Friday, April 20, 2018

Fakarava : The second time around.

10th – 20th April 2018

Leaving Kauehi and our terrible experiences behind us we set our sights on the north pass of Fakarava. We’d spent some time at this renowned diving atoll towards the end of 2017 and Liam wanted to return to do a night dive with the rather populous shark community which inhabit the South Pass. I, on the other hand,  already have an appointment to wash my hair on which ever night he decides to play with the men in the grey suits.

It was a 40 mile drifter pretty much dead downwind from pass to pass, but we were in no great hurry. The north pass is very wide so even if we were late for the slack tide it wouldn’t present much of a problem.


I must say our entry was a little sporty, The tide had already turned and there was quite an overflow effect happening. The water in the lagoon was trying it’s best to flow out while the pacific ocean was trying to muscle it’s way in. GWTW surfed down quiet a few  good sized waves but our trusty 75HP Yanmars held their own and made it look like a walk in the park. Pretty soon we were through the rough stuff and slipping across the flat, calm waters of the lagoon.


We headed straight over to the main town of Rotoava and dropped the anchor just as the light was starting to fade. Not an ideal time to be putting the hook down but there was no choice as all the mooring balls were occupied.

Our four days in the town were busy. First up Liam had a visit to the health clinic for an infected sore on his arm which required some treatment and antibiotics. We also needed to buy outboard fuel for the dinghy and had an empty propane tank to refill. Fakarava Yacht Services (FYS) was able to help on both counts.


DSCN3247The Cobia supply ship came in Wednesday morning and by 3pm, once the shelves had been restocked, the rush was on to beat the other cruisers who had appeared out of nowhere for fresh veggies and other delicacies not normally seen in these islands. I was in hot pursuit for plump red tomatoes. Every store I went to had some but they looked like they had done a few rounds with Mike Tyson. One shopkeeper told me that they were only fit for the rubbish bin.

Cruiser’s note: Diesel fuel can be bought from the Cobia if you call them up on the VHF radio and they have some to spare, if not place an order to come on next week’s delivery. You can either side-tie your boat to them and they pass down their fuel hose or take your jerry cans to the town dock and they will fill them there. The fuel is the regular price, not the duty free price

The cruise ship Paul Gauguin also rocked into town spilling her human cargo onto the streets for the better part of the day.

The ship carries 1,000 passengers, a little overwhelming for the town of Rotoava.

The upside was that the jewelry shops and stalls were open for business and I was able to start procuring a new collection of artisan shell necklaces to replace some of my everyday necklaces that had been stolen.


During our stay in the “Big Smoke” we had a couple of meals ashore with our Swiss friends Iris and Martin off  the cat Kalea.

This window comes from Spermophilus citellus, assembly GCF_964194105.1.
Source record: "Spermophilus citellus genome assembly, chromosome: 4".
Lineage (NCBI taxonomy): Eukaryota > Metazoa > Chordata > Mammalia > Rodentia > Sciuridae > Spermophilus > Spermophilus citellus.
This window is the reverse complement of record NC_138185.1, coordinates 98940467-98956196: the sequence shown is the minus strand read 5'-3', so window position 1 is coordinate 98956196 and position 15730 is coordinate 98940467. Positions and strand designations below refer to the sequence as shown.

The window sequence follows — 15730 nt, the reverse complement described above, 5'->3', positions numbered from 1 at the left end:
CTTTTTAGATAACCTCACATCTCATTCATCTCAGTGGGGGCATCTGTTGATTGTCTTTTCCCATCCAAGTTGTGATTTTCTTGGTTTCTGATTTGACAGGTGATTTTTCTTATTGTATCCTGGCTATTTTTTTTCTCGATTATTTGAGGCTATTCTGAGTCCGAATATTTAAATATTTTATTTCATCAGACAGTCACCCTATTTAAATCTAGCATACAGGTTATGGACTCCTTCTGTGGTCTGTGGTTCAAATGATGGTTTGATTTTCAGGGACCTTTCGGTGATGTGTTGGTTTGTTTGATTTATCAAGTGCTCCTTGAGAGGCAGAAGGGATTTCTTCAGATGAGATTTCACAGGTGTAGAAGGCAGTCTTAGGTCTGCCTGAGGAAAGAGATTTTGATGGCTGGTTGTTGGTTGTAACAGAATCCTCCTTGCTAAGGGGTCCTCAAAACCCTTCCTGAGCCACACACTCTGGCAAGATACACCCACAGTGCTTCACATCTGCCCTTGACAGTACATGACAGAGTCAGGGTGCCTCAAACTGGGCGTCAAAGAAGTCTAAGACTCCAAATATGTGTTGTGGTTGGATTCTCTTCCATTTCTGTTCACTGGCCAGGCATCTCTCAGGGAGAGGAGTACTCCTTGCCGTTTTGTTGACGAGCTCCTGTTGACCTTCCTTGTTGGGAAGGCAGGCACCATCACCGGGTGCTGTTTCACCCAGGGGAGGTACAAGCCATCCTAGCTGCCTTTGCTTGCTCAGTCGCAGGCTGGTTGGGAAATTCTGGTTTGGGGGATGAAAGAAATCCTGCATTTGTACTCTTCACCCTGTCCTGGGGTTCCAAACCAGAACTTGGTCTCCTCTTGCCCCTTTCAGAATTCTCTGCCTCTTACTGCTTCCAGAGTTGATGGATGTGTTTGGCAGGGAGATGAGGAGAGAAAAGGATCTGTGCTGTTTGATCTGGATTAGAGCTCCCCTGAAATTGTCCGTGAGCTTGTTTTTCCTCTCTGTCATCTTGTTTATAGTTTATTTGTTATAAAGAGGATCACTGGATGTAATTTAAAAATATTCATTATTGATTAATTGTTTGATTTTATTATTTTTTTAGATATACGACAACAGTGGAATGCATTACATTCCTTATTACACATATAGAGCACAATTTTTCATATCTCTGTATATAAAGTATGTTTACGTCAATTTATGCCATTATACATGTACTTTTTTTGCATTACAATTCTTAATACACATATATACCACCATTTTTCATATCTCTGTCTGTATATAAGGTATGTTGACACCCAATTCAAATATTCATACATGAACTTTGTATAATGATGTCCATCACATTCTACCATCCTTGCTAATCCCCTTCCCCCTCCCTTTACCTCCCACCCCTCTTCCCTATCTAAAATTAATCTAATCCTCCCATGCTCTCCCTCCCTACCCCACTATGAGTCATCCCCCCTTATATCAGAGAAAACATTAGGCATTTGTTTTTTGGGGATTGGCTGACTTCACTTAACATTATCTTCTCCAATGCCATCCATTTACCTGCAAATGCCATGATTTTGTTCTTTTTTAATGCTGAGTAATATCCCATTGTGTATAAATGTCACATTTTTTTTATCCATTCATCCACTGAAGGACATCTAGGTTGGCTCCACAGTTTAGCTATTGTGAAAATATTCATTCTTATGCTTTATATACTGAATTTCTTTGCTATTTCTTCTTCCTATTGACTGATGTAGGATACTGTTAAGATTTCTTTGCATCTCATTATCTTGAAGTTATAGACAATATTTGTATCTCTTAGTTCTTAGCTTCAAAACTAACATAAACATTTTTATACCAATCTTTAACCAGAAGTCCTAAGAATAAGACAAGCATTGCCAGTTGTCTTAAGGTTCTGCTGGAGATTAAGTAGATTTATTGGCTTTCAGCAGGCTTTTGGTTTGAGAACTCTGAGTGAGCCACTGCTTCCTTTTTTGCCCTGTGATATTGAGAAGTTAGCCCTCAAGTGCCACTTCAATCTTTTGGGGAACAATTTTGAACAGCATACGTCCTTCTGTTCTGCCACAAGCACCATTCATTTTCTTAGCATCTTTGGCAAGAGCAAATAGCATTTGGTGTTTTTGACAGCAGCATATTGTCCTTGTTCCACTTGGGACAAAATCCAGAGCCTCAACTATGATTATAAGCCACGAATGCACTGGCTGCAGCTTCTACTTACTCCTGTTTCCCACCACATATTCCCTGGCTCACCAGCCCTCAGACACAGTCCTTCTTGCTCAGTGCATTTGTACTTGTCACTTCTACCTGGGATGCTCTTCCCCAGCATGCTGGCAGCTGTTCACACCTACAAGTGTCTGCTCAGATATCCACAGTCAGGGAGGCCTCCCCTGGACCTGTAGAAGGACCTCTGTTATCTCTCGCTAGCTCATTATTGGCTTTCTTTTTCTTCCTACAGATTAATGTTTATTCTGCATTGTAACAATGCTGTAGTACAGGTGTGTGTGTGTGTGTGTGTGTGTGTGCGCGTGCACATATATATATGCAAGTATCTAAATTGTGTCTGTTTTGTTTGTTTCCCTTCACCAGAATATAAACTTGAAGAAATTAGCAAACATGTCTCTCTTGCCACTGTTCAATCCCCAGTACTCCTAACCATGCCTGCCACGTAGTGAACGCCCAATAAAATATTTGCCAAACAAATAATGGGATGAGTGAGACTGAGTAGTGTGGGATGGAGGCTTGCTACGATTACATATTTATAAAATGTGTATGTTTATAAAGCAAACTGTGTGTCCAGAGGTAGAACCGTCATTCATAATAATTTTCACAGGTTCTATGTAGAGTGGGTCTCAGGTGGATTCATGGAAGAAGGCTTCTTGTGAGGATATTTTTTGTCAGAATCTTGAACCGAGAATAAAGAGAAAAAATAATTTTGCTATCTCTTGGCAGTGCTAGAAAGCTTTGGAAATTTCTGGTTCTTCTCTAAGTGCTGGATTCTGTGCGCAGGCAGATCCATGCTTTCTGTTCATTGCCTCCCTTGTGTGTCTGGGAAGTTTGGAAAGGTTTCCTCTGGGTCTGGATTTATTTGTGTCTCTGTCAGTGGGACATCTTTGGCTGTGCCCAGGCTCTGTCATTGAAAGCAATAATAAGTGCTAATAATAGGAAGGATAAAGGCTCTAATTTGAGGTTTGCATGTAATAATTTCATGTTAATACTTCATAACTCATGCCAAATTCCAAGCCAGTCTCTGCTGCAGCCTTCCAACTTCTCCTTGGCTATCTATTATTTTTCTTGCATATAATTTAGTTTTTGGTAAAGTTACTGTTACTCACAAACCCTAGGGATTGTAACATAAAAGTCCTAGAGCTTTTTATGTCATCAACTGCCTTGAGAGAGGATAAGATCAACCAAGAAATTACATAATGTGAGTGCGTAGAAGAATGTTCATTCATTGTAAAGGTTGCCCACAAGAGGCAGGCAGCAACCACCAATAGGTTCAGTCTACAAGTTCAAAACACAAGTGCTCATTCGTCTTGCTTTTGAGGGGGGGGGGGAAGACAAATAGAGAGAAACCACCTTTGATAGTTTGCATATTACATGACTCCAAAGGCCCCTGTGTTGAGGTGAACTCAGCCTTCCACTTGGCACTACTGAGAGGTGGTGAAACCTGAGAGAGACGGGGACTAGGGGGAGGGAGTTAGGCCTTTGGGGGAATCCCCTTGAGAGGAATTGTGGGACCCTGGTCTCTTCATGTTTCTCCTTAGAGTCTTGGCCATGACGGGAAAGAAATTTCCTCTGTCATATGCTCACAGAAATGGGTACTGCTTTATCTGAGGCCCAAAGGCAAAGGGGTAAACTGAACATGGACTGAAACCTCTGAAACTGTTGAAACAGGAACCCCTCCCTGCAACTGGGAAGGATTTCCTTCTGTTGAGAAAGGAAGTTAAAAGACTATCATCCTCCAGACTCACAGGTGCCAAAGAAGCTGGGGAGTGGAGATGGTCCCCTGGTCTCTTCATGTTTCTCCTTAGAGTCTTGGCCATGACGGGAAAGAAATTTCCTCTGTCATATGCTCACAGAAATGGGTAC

One night was at a local cafĂ© named Palliotte and another at La Roulotte Vaiiti just a few mins  walk south on the main road from Havaki Pearl Resort, where we’d had lunch overlooking the lagoon the day before. It was a real treat to be in a place where you could actually go out for a meal.


DSCN3221We had planned to move on to another anchorage the following morning, but  as we went to lift the anchor it had become snagged around several bommies. It took Liam at least six free- dives  in 32frt of water to sort out the cat’s cradle of chain. We then moved onto a vacant mooring ball. Kalea’s anchor had also become entangled in a coral bommie and no amount of coaxing would set it free. So we stayed to help them locate the anchor which had been unshackled from the chain, but sadly not marked with a buoy. They moved onto the town dock for the night  A day and a half later and after much scuba diving, the anchor was found. Moral of the story.. don’t unshackle your anchor from the chain without putting a marker buoy on it first.!


With the anchor back on board both boats headed to Pakokota, which is around eleven miles to the south of Rotoava. We pulled out the jib and had a gentle sail down.

Pakokota is very popular with the cruisers as the owners of this small bungalow resort offer free mooring balls and wi-fi, so long as you go in and buy a beer or soft drink. For a small charge they will also run you back to town for supplies. I caught a ride with Agnes and had to snap this photo…of the child restraint seat. This arrangement probably wouldn’t cut it back in Oz!

DSCN3227Once you have the wi-fi code which is valid for 24hrs you can go back to your boat and surf the net until your heart’s content or your megabytes run out.

We caught up with friends Caro, Kurt, and their crew Diane on the USA-Maine flagged boat “Icebear” who we’d met up in Rotoava. They stayed here a couple of days and we enjoyed their company and having dinner both on their boat and on shore one night, when Agnes and Mathieu cooked a group dinner for GWTW, Kalea and Icebear.

DSCN3241Pakokota can be a very social spot to spend a few days as there is a regular stream of fresh faces with interesting stories stopping by. It’s also very hard to tear yourself away from the lure of the internet, but that’s not what cruising is all about. It’s about getting away from it all.